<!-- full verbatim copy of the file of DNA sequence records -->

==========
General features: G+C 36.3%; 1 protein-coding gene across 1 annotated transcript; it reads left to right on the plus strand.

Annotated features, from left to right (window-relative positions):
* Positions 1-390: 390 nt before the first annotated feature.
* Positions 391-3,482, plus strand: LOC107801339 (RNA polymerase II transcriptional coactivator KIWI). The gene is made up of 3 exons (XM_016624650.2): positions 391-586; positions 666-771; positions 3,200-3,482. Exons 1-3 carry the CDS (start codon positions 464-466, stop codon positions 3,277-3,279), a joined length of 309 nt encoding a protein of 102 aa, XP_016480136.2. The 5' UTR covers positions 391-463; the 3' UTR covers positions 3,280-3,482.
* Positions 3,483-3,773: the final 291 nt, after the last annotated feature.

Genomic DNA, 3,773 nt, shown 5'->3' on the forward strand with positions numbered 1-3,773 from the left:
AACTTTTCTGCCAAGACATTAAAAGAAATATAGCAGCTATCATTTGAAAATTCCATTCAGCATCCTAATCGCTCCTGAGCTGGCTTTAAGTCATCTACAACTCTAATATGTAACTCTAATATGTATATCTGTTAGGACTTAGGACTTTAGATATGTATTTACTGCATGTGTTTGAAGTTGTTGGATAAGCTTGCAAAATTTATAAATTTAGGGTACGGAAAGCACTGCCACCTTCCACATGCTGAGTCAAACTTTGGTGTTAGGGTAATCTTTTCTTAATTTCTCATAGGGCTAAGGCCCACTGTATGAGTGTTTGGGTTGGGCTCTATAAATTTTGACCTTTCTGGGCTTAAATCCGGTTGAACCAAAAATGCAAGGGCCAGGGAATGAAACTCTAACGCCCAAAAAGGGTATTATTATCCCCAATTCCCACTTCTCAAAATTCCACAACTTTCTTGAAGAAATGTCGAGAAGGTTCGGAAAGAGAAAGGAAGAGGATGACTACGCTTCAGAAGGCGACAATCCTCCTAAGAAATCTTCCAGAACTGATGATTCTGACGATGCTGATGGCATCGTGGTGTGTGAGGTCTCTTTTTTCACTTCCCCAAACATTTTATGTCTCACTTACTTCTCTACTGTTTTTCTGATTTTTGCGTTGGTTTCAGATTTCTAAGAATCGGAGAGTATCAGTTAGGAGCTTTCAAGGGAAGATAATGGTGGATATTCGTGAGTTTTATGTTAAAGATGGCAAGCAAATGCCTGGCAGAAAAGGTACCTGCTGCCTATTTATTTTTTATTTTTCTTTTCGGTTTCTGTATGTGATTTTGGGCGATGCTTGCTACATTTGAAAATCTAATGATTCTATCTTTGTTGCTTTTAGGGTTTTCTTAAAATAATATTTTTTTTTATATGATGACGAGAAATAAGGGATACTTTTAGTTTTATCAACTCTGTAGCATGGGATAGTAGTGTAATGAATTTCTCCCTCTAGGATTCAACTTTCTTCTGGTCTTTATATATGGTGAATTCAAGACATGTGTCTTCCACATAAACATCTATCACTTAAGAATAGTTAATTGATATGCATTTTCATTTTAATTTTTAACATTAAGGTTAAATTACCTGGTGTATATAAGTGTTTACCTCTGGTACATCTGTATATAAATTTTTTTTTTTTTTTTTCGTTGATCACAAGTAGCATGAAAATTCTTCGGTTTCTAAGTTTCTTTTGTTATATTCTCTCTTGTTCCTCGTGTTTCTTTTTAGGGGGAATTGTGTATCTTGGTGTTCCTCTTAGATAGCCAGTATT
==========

General features: G+C 36.3%; 1 protein-coding gene across 1 annotated transcript; it reads left to right on the plus strand.

Annotated features, from left to right (window-relative positions):
* Positions 1-390: 390 nt before the first annotated feature.
* Positions 391-3,482, plus strand: LOC107801339 (RNA polymerase II transcriptional coactivator KIWI). The gene is made up of 3 exons (XM_016624650.2): positions 391-586; positions 666-771; positions 3,200-3,482. Exons 1-3 carry the CDS (start codon positions 464-466, stop codon positions 3,277-3,279), a joined length of 309 nt encoding a protein of 102 aa, XP_016480136.2. The 5' UTR covers positions 391-463; the 3' UTR covers positions 3,280-3,482.
* Positions 3,483-3,773: the final 291 nt, after the last annotated feature.

Genomic DNA, 3,773 nt, shown 5'->3' on the forward strand with positions numbered 1-3,773 from the left:
AACTTTTCTGCCAAGACATTAAAAGAAATATAGCAGCTATCATTTGAAAATTCCATTCAGCATCCTAATCGCTCCTGAGCTGGCTTTAAGTCATCTACAACTCTAATATGTAACTCTAATATGTATATCTGTTAGGACTTAGGACTTTAGATATGTATTTACTGCATGTGTTTGAAGTTGTTGGATAAGCTTGCAAAATTTATAAATTTAGGGTACGGAAAGCACTGCCACCTTCCACATGCTGAGTCAAACTTTGGTGTTAGGGTAATCTTTTCTTAATTTCTCATAGGGCTAAGGCCCACTGTATGAGTGTTTGGGTTGGGCTCTATAAATTTTGACCTTTCTGGGCTTAAATCCGGTTGAACCAAAAATGCAAGGGCCAGGGAATGAAACTCTAACGCCCAAAAAGGGTATTATTATCCCCAATTCCCACTTCTCAAAATTCCACAACTTTCTTGAAGAAATGTCGAGAAGGTTCGGAAAGAGAAAGGAAGAGGATGACTACGCTTCAGAAGGCGACAATCCTCCTAAGAAATCTTCCAGAACTGATGATTCTGACGATGCTGATGGCATCGTGGTGTGTGAGGTCTCTTTTTTCACTTCCCCAAACATTTTATGTCTCACTTACTTCTCTACTGTTTTTCTGATTTTTGCGTTGGTTTCAGATTTCTAAGAATCGGAGAGTATCAGTTAGGAGCTTTCAAGGGAAGATAATGGTGGATATTCGTGAGTTTTATGTTAAAGATGGCAAGCAAATGCCTGGCAGAAAAGGTACCTGCTGCCTATTTATTTTTTATTTTTCTTTTCGGTTTCTGTATGTGATTTTGGGCGATGCTTGCTACATTTGAAAATCTAATGATTCTATCTTTGTTGCTTTTAGGGTTTTCTTAAAATAATATTTTTTTTTATATGATGACGAGAAATAAGGGATACTTTTAGTTTTATCAACTCTGTAGCATGGGATAGTAGTGTAATGAATTTCTCCCTCTAGGATTCAACTTTCTTCTGGTCTTTATATATGGTGAATTCAAGACATGTGTCTTCCACATAAACATCTATCACTTAAGAATAGTTAATTGATATGCATTTTCATTTTAATTTTTAACATTAAGGTTAAATTACCTGGTGTATATAAGTGTTTACCTCTGGTACATCTGTATATAAATTTTTTTTTTTTTTTTTCGTTGATCACAAGTAGCATGAAAATTCTTCGGTTTCTAAGTTTCTTTTGTTATATTCTCTCTTGTTCCTCGTGTTTCTTTTTAGGGGGAATTGTGTATCTTGGTGTTCCTCTTAGATAGCCAGTATT